Saturday, July 18, 2009

Tales of T212 #3 : Fred Abbott

Back in the early 1980s I thought I'd combine my interests in minor league baseball and vintage baseball cards by assembling a collection of the Obak cigarette cards that were distributed on the West Coast in 1909, 1910 and 1911.I didn't realize it then, but those cards are so much rarer than most of the contemporary T206 cards from "Back East" that putting together complete sets of the Obak could take decades to accomplish -- and that's if a guy had more money than God to buy the cards when they became available.
At about the time I started my Obak collection I also started researching the players who appeared in the sets. Over the course of several long Wisconsin winters I pored over microfilms of The Sporting News and The Sporting Life from the period several years before to several years after the Obak cards circulated, making prodigious notes on 3x5 file cards for each player in the set.
I gave up trying to collect the T212s (that's the catalog number Jefferson Burdick assigned the three sets in the pioneering American Card Catalog in 1939), long ago, and have since sold off all my Obaks, one-by-one, first on eBay, then on the Net 54 baseball card forum. As I was selling each card, I included interesting tidbits about each player from my notes. The bidders seemed to like learning a little bit about these guys on the cards, so I thought I'd now begin sharing their stories here.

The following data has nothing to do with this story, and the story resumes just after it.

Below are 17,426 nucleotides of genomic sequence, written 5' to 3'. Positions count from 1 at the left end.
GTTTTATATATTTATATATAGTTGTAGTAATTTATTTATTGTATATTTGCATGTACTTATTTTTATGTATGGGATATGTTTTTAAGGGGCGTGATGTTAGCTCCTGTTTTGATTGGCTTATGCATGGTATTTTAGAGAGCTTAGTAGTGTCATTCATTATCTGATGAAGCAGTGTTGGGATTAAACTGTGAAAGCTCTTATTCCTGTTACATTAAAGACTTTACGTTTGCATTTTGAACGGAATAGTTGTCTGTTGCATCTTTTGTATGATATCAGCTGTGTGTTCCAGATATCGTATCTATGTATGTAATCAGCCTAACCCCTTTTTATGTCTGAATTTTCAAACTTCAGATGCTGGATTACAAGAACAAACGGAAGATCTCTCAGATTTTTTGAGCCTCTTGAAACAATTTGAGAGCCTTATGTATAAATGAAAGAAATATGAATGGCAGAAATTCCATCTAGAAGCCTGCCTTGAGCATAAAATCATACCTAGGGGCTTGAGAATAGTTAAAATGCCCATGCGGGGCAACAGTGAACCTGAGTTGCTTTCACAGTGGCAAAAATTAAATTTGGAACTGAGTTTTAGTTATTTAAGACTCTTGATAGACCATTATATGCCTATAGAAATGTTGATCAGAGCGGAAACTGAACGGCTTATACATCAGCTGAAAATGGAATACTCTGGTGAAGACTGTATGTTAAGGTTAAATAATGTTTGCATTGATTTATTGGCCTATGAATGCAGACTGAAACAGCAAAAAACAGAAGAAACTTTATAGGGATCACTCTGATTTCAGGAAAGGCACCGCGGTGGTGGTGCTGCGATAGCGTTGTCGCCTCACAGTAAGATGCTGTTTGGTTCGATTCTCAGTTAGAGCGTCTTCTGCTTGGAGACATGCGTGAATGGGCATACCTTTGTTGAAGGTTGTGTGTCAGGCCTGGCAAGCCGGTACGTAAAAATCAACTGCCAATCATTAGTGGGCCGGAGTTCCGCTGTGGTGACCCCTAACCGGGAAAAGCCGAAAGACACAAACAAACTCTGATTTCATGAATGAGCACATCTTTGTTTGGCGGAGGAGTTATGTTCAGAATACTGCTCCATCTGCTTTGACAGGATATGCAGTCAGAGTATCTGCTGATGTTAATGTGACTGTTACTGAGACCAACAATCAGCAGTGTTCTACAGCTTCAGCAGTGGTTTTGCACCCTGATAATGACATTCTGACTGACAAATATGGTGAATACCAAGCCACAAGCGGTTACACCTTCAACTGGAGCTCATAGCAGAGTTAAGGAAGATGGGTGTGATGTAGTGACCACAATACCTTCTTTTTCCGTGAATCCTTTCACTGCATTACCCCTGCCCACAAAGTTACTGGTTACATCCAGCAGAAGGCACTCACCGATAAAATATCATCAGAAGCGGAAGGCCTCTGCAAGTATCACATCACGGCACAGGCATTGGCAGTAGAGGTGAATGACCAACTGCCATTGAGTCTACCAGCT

Abbott? Vandemann? What's the Difference?

Back at the turn of the last century it was not all that uncommon for players to change their names. Some did it to avoid disgracing their families by participating in such a low occupation. Some were trying to hide from abandoned wives, hungry creditors, contracts made with other teams or arrest warrants. As with most, we'll probably never know why Frederick Harold Vandemann, as he was named at birth in Versailles, Ohio in 1873, played pro ball under the name of Harry Abbott.

Abbott got a rather late start in pro ball, debuting with New Orleans in 1901-1902, after signing a contract with the Cleveland Naps. He spent the 1903-1904 seasons with the big club, then was traded to the Philadelphia Phillies for a final major league stop in 1905. He was a light-hitting backup catcher who played an occasional game at first base.

He spent the 1906-1910 seasons with the Toledo Mud Hens, splitting time behind the plate with other catchers.

His only Obak baseball card (he's in a few other contemporary sets, including the famed T206) came in 1911, when he was with Los Angeles in the Pacific Coast League for his final season in Organized Baseball at the age of 36.

He died in Hollywood in 1935.

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